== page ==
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Gwinnett County Fire and Emergency Services said several residents of an apartment building were treated for symptoms of carbon monoxide poisoning. The poisoning appears to have been caused by the use of a gas-powered generator that was used after an overnight power outage.

Several residents of an apartment building located near Graves Park in Norcross were treated for carbon monoxide poisoning on Tuesday after a gas-powered generator was used to restore power to their building following an overnight outage.

Gwinnett Fire Capt. Brian Gaeth said crews were called to the Vita Apartments, which is located at 1355 Graves Road, and found several patients were reporting symptoms that were consistent with carbon monoxide poisoning. Additional fire units were called in to provide assistance and treat residents of the apartment complex. The affected building consisted of four apartment units.

“Residents of one of the apartment units reported that the power had gone out overnight and it was soon discovered that a gas-powered generator had been utilized to provide temporary power to that unit,” Gaeth said. “A total of 27 patients were evaluated for varying degrees of illness and 8 patients with reported non-life-threatening illness were transported to local hospitals, most of which are pediatric patients.”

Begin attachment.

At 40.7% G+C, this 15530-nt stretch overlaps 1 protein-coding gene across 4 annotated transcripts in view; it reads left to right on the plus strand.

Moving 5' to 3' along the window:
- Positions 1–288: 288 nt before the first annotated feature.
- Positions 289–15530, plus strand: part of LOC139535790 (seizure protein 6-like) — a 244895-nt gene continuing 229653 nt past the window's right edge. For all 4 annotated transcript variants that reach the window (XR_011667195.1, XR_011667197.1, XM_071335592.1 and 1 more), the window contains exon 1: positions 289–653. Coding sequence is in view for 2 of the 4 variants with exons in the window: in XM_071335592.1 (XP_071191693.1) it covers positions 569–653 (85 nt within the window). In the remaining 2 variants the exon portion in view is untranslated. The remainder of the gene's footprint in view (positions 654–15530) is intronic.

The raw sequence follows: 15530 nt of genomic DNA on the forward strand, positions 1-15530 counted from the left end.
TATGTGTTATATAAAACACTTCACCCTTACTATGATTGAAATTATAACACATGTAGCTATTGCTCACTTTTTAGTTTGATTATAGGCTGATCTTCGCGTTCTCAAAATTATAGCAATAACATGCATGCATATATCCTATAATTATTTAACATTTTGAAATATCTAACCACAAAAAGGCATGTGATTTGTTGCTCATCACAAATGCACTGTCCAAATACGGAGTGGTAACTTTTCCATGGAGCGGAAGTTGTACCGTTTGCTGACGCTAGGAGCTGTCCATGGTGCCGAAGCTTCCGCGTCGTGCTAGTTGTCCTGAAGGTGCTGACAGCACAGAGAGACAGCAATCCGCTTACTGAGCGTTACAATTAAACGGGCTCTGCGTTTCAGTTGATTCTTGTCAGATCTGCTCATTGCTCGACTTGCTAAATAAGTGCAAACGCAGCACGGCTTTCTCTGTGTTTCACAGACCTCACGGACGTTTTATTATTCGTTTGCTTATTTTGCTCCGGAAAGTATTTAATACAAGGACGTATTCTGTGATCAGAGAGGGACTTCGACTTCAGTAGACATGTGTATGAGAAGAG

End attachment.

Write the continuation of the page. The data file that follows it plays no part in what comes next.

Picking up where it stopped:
Crews who responded to the apartment complex used carbon monoxide meters to check the carbon monoxide levels in the building and then ventilated the building to make sure the air was safe before residents were given the green light to begin going back into their apartments.

Gaeth said the incident was an example of the dangers that can arise from using gas-powered generators and the need for practice caution when using them.

“Firefighters would like to remind citizens that while gas-powered generators are a useful tool during an extended power outage, their use can lead to a dangerous carbon monoxide hazard if not used properly,” he said. “Remember to run them outside and at least 20 feet away from windows, doors, or vents. Carbon Monoxide alarms should be installed on every level of the home and outside each sleeping area.”

I'm a Crawford Long baby who grew up in Marietta and eventually wandered to the University of Southern Mississippi for college. Earned a BA in journalism (double minor in political science and history). Previously worked in Florida and Clayton County.

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